Azara Blog: Bypasses allegedly bad for rural areas

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Date published: 2006/07/04

The BBC says:

Three controversial bypasses failed to reduce traffic to the levels promised, a study by green groups has found.

Researchers looked at the A27 Polegate bypass in East Sussex, the A34 Newbury bypass, Berkshire, and the M65 Blackburn Southern bypass, Lancashire.

The Countryside Agency and the Campaign to Protect Rural England (CPRE) found traffic on the bypasses was growing faster than forecast by the government.

Transport Minister Stephen Ladyman said other factors were to blame.

"Many of the effects that are reported in this study are not as the result of the road development itself, but are the result of other developments that have followed behind the road developments," Mr Ladyman said.

"So if we decide to build an industrial park for example near a new road then you can hardly be surprised if that industrial park generates new traffic."

Researchers also said the bypass schemes caused permanent damage to rural landscapes.

Their study, published on Monday, said traffic on the three bypasses had already reached or exceeded the levels forecast for the year 2010.

And extra traffic, over and above the gradual increase happening everywhere, had flowed on to local roads.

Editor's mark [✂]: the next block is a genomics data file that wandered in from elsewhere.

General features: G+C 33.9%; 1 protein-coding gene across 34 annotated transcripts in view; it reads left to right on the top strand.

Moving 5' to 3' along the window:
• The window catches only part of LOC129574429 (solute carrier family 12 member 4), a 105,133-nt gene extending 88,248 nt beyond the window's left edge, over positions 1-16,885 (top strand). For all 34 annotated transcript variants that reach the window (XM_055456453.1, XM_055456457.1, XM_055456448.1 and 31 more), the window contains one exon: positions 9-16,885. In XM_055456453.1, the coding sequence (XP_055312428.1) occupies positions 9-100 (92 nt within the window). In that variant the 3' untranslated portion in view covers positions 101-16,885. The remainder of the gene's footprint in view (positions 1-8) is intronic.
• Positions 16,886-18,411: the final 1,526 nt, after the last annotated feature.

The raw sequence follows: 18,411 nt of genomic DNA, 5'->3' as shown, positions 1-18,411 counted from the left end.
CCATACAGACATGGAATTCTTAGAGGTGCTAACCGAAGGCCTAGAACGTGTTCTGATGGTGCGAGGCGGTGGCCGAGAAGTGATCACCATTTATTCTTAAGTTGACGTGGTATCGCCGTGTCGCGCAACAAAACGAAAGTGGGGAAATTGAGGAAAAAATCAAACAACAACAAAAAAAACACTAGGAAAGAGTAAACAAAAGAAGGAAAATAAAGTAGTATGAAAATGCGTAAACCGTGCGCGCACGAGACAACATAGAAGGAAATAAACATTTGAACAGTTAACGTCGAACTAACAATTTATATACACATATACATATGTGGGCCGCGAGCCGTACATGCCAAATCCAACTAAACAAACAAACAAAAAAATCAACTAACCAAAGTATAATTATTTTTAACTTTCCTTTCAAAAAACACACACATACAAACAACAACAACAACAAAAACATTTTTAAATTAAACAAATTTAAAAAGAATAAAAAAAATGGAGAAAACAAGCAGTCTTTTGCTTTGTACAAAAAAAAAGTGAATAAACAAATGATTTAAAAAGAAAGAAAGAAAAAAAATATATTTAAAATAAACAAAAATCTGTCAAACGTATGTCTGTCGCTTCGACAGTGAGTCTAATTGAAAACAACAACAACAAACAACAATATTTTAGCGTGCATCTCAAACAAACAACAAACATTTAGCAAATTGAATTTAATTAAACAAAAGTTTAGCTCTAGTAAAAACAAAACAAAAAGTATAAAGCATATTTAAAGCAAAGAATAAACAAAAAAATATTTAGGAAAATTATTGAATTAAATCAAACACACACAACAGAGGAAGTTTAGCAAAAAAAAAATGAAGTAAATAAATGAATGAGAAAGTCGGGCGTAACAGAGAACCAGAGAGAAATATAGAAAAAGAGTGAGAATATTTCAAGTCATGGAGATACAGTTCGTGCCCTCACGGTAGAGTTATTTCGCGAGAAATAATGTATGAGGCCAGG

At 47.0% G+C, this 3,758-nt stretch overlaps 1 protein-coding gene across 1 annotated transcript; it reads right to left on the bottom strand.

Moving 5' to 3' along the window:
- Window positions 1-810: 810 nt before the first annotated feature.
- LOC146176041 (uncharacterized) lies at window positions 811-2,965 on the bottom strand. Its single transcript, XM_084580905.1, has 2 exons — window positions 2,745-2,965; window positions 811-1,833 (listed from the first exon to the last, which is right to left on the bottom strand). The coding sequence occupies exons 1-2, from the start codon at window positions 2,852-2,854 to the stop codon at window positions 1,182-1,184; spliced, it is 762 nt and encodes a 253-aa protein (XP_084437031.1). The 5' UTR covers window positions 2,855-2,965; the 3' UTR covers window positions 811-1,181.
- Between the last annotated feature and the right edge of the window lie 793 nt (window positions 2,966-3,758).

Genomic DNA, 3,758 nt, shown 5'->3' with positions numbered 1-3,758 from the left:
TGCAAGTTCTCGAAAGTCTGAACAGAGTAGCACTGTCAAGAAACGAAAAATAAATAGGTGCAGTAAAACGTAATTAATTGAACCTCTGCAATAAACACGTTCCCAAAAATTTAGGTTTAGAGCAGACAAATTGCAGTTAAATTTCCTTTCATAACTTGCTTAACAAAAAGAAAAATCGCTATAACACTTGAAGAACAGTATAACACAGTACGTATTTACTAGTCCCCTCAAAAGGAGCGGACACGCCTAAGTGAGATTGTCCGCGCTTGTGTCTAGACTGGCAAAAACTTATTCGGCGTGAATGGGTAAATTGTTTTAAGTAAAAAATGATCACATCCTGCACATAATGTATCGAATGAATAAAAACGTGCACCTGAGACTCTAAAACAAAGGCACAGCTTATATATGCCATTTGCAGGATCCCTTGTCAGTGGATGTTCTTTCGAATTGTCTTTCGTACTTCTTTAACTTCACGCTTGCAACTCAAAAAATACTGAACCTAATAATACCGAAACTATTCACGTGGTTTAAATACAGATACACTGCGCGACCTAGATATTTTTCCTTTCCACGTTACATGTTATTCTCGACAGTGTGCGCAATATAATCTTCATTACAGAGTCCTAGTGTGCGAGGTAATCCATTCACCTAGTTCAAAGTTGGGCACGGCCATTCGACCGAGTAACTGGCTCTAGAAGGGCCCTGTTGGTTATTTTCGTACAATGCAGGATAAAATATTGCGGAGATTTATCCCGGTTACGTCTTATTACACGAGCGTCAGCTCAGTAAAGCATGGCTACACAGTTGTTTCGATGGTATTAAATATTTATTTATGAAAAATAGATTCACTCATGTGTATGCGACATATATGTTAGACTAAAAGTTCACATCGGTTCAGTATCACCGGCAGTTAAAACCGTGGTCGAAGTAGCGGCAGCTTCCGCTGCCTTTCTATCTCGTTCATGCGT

At Newbury and Polegate, the new bypasses did reduce town centre traffic.

But in Polegate, shop owners suffering from losses in trade had actually been campaigning for signs to be installed on the bypass directing traffic back into town.

In Newbury, most of the freed-up space on the old bypassed road was being taken up by traffic attracted by new development, the study said.

A completely disingenous report from these so-called environmental groups, whose main aim in life seems to be to freeze life in the countryside as it was in 1950, pity that it's 2006. Bypasses no more do "permanent damage" to the countryside than any other human intervention (including monocultural agriculture). But bypasses are a slightly tricky issue in that since they do reduce through traffic in towns, shop owners are almost bound to suffer, and that means the local residents in turn will suffer from reduced availability of local shops. It should be up to residents generally in a town whether they should have a bypass, it should not be up to a bunch of unaccountable middle class bureaucrats.

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